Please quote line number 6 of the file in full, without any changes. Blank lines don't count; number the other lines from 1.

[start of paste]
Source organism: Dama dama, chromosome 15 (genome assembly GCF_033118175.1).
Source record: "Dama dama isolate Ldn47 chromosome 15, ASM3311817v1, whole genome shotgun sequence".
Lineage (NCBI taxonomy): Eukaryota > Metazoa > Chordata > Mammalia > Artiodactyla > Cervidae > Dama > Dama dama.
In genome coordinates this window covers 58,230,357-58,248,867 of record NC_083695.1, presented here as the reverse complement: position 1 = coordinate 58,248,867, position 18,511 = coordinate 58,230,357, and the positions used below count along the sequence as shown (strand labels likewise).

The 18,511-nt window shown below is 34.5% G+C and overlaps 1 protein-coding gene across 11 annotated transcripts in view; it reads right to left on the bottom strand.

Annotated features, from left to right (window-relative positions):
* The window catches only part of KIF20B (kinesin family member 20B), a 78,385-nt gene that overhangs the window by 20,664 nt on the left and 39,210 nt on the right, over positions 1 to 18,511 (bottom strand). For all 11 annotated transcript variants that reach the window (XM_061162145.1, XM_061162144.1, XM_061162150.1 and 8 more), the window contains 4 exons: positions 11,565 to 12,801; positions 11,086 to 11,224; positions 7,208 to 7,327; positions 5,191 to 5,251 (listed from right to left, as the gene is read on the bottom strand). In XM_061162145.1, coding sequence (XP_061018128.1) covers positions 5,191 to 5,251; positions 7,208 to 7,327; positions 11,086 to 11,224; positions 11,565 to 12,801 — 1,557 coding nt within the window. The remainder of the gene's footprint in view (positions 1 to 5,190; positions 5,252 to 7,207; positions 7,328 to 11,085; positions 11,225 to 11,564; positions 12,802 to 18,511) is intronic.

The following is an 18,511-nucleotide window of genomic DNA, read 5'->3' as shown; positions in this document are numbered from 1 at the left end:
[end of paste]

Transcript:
Annotated features, from left to right (window-relative positions):